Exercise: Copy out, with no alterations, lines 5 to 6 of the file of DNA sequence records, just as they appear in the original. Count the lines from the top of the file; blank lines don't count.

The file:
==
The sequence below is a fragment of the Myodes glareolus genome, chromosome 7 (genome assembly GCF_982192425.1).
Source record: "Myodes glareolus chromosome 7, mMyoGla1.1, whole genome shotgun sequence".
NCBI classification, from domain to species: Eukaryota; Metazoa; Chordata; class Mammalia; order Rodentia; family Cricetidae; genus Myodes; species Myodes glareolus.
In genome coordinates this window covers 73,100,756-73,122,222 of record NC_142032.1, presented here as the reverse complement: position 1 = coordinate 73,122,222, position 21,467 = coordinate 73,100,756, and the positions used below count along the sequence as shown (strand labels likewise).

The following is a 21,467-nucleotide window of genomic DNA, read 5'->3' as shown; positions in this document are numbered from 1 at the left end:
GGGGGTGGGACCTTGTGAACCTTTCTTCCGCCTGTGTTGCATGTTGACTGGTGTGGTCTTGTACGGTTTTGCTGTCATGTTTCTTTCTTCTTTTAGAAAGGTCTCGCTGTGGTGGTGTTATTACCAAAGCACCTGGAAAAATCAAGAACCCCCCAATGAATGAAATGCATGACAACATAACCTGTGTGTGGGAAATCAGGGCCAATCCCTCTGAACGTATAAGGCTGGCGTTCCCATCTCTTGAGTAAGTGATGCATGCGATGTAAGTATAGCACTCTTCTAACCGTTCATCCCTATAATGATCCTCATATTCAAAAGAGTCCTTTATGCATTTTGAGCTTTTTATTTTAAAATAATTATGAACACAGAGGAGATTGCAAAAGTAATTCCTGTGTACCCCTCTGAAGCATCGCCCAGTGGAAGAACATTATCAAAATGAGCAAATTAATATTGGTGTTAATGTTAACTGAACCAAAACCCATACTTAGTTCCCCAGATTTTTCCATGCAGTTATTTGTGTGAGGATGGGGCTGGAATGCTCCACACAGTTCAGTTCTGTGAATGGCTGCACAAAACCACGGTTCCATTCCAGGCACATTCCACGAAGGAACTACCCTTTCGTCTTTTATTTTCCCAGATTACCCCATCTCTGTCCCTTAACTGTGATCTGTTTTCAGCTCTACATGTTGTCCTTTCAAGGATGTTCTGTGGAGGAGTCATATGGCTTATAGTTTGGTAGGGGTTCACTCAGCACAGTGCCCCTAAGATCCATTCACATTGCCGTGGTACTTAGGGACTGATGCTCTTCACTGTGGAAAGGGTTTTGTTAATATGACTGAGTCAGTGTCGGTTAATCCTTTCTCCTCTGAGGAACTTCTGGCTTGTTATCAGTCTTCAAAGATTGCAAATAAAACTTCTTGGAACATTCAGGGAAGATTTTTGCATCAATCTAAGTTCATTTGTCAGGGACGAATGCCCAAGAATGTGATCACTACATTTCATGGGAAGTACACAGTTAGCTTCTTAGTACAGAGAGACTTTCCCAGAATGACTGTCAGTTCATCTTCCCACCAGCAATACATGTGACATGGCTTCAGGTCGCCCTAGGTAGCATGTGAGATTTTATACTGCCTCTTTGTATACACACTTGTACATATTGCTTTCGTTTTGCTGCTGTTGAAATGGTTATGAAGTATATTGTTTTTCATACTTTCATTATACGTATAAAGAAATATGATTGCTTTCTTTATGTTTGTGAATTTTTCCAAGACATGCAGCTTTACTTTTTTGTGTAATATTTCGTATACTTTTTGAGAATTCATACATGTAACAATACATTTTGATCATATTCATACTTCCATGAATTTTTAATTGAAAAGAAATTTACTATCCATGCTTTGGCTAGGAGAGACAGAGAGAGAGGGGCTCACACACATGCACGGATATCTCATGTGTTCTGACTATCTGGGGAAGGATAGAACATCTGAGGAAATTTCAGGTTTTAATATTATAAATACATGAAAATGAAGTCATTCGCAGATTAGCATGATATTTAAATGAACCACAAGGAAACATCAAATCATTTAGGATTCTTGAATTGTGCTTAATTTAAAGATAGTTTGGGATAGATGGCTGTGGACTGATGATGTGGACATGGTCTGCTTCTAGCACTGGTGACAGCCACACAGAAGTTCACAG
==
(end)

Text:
The following is a 21,467-nucleotide window of genomic DNA, read 5'->3' as shown; positions in this document are numbered from 1 at the left end:
GGGGGTGGGACCTTGTGAACCTTTCTTCCGCCTGTGTTGCATGTTGACTGGTGTGGTCTTGTACGGTTTTGCTGTCATGTTTCTTTCTTCTTTTAGAAAGGTCTCGCTGTGGTGGTGTTATTACCAAAGCACCTGGAAAAATCAAGAACCCCCCAATGAATGAAATGCATGACAACATAACCTGTGTGTGGGAAATCAGGGCCAATCCCTCTGAACGTATAAGGCTGGCGTTCCCATCTCTTGAGTAAGTGATGCATGCGATGTAAGTATAGCACTCTTCTAACCGTTCATCCCTATAATGATCCTCATATTCAAAAGAGTCCTTTATGCATTTTGAGCTTTTTATTTTAAAATAATTATGAACACAGAGGAGATTGCAAAAGTAATTCCTGTGTACCCCTCTGAAGCATCGCCCAGTGGAAGAACATTATCAAAATGAGCAAATTAATATTGGTGTTAATGTTAACTGAACCAAAACCCATACTTAGTTCCCCAGATTTTTCCATGCAGTTATTTGTGTGAGGATGGGGCTGGAATGCTCCACACAGTTCAGTTCTGTGAATGGCTGCACAAAACCACGGTTCCATTCCAGGCACATTCCACGAAGGAACTACCCTTTCGTCTTTTATTTTCCCAGATTACCCCATCTCTGTCCCTTAACTGTGATCTGTTTTCAGCTCTACATGTTGTCCTTTCAAGGATGTTCTGTGGAGGAGTCATATGGCTTATAGTTTGGTAGGGGTTCACTCAGCACAGTGCCCCTAAGATCCATTCACATTGCCGTGGTACTTAGGGACTGATGCTCTTCACTGTGGAAAGGGTTTTGTTAATATGACTGAGTCAGTGTCGGTTAATCCTTTCTCCTCTGAGGAACTTCTGGCTTGTTATCAGTCTTCAAAGATTGCAAATAAAACTTCTTGGAACATTCAGGGAAGATTTTTGCATCAATCTAAGTTCATTTGTCAGGGACGAATGCCCAAGAATGTGATCACTACATTTCATGGGAAGTACACAGTTAGCTTCTTAGTACAGAGAGACTTTCCCAGAATGACTGTCAGTTCATCTTCCCACCAGCAATACATGTGACATGGCTTCAGGTCGCCCTAGGTAGCATGTGAGATTTTATACTGCCTCTTTGTATACACACTTGTACATATTGCTTTCGTTTTGCTGCTGTTGAAATGGTTATGAAGTATATTGTTTTTCATACTTTCATTATACGTATAAAGAAATATGATTGCTTTCTTTATGTTTGTGAATTTTTCCAAGACATGCAGCTTTACTTTTTTGTGTAATATTTCGTATACTTTTTGAGAATTCATACATGTAACAATACATTTTGATCATATTCATACTTCCATGAATTTTTAATTGAAAAGAAATTTACTATCCATGCTTTGGCTAGGAGAGACAGAGAGAGAGGGGCTCACACACATGCACGGATATCTCATGTGTTCTGACTATCTGGGGAAGGATAGAACATCTGAGGAAATTTCAGGTTTTAATATTATAAATACATGAAAATGAAGTCATTCGCAGATTAGCATGATATTTAAATGAACCACAAGGAAACATCAAATCATTTAGGATTCTTGAATTGTGCTTAATTTAAAGATAGTTTGGGATAGATGGCTGTGGACTGATGATGTGGACATGGTCTGCTTCTAGCACTGGTGACAGCCACACAGAAGTTCACAG